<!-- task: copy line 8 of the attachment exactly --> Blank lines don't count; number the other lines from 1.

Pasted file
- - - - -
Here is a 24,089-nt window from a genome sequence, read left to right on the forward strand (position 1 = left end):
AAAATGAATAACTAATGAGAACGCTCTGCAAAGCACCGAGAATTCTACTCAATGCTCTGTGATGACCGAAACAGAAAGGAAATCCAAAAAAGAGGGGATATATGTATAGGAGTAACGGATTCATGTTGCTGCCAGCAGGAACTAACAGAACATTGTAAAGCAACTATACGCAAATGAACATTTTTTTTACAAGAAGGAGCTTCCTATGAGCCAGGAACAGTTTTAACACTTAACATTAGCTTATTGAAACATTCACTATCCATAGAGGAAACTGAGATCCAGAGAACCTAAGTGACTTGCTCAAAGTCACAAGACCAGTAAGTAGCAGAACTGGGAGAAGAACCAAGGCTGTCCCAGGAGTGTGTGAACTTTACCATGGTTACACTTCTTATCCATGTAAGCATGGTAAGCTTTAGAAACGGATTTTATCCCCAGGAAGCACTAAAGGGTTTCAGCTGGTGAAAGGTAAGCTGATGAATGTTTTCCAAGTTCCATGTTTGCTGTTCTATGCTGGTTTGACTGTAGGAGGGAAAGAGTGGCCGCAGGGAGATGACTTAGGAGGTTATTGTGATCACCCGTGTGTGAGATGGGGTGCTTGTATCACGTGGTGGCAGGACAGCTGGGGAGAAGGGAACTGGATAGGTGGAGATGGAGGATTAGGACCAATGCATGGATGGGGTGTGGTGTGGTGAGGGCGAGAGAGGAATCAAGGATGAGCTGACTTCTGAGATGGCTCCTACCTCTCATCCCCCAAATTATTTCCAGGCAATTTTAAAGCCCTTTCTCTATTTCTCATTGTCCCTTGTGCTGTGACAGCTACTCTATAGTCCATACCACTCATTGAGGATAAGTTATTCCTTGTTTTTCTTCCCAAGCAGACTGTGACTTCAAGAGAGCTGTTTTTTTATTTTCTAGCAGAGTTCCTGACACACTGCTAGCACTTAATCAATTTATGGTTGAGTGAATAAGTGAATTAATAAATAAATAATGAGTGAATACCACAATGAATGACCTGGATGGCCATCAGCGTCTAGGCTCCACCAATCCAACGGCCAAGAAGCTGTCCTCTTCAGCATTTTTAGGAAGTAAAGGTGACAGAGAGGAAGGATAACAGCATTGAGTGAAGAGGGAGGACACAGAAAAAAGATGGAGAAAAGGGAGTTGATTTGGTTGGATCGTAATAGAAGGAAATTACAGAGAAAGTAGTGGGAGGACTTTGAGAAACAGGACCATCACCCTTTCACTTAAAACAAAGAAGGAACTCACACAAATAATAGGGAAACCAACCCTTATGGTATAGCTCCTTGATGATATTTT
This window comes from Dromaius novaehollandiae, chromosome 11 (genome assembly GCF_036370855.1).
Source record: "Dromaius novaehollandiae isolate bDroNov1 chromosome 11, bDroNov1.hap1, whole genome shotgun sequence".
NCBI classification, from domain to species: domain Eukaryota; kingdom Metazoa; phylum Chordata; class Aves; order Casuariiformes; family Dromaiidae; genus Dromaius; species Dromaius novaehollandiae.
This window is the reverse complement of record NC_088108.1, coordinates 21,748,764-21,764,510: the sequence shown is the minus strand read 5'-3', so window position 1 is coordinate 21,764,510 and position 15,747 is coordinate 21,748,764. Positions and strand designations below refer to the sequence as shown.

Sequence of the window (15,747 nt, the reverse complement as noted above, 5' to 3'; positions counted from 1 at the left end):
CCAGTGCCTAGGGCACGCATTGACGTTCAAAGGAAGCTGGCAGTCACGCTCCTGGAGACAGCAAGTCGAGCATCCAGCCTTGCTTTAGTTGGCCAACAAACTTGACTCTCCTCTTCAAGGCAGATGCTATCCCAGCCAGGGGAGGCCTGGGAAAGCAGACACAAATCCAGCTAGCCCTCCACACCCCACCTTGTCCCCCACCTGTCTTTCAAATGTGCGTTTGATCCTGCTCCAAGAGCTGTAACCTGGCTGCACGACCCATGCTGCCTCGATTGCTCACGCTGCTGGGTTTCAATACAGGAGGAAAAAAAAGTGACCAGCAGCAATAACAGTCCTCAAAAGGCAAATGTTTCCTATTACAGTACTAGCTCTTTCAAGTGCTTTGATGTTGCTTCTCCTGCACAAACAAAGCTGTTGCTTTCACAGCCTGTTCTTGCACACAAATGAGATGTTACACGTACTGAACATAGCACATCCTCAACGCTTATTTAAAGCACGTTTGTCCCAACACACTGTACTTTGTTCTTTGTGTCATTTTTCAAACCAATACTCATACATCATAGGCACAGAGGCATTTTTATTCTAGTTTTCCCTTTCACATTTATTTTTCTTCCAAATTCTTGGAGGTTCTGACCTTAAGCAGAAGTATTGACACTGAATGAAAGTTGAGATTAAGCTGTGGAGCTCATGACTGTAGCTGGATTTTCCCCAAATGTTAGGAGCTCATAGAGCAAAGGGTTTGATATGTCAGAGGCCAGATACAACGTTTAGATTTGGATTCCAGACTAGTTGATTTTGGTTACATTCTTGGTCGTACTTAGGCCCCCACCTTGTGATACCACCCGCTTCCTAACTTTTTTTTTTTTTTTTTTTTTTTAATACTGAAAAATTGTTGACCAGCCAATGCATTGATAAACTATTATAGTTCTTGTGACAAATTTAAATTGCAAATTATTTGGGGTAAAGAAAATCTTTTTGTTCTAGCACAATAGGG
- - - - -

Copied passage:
CCAGTGCCTAGGGCACGCATTGACGTTCAAAGGAAGCTGGCAGTCACGCTCCTGGAGACAGCAAGTCGAGCATCCAGCCTTGCTTTAGTTGGCCAACAAACTTGACTCTCCTCTTCAAGGCAGATGCTATCCCAGCCAGGGGAGGCCTGGGAAAGCAGACACAAATCCAGCTAGCCCTCCACACCCCACCTTGTCCCCCACCTGTCTTTCAAATGTGCGTTTGATCCTGCTCCAAGAGCTGTAACCTGGCTGCACGACCCATGCTGCCTCGATTGCTCACGCTGCTGGGTTTCAATACAGGAGGAAAAAAAAGTGACCAGCAGCAATAACAGTCCTCAAAAGGCAAATGTTTCCTATTACAGTACTAGCTCTTTCAAGTGCTTTGATGTTGCTTCTCCTGCACAAACAAAGCTGTTGCTTTCACAGCCTGTTCTTGCACACAAATGAGATGTTACACGTACTGAACATAGCACATCCTCAACGCTTATTTAAAGCACGTTTGTCCCAACACACTGTACTTTGTTCTTTGTGTCATTTTTCAAACCAATACTCATACATCATAGGCACAGAGGCATTTTTATTCTAGTTTTCCCTTTCACATTTATTTTTCTTCCAAATTCTTGGAGGTTCTGACCTTAAGCAGAAGTATTGACACTGAATGAAAGTTGAGATTAAGCTGTGGAGCTCATGACTGTAGCTGGATTTTCCCCAAATGTTAGGAGCTCATAGAGCAAAGGGTTTGATATGTCAGAGGCCAGATACAACGTTTAGATTTGGATTCCAGACTAGTTGATTTTGGTTACATTCTTGGTCGTACTTAGGCCCCCACCTTGTGATACCACCCGCTTCCTAACTTTTTTTTTTTTTTTTTTTTTTTAATACTGAAAAATTGTTGACCAGCCAATGCATTGATAAACTATTATAGTTCTTGTGACAAATTTAAATTGCAAATTATTTGGGGTAAAGAAAATCTTTTTGTTCTAGCACAATAGGG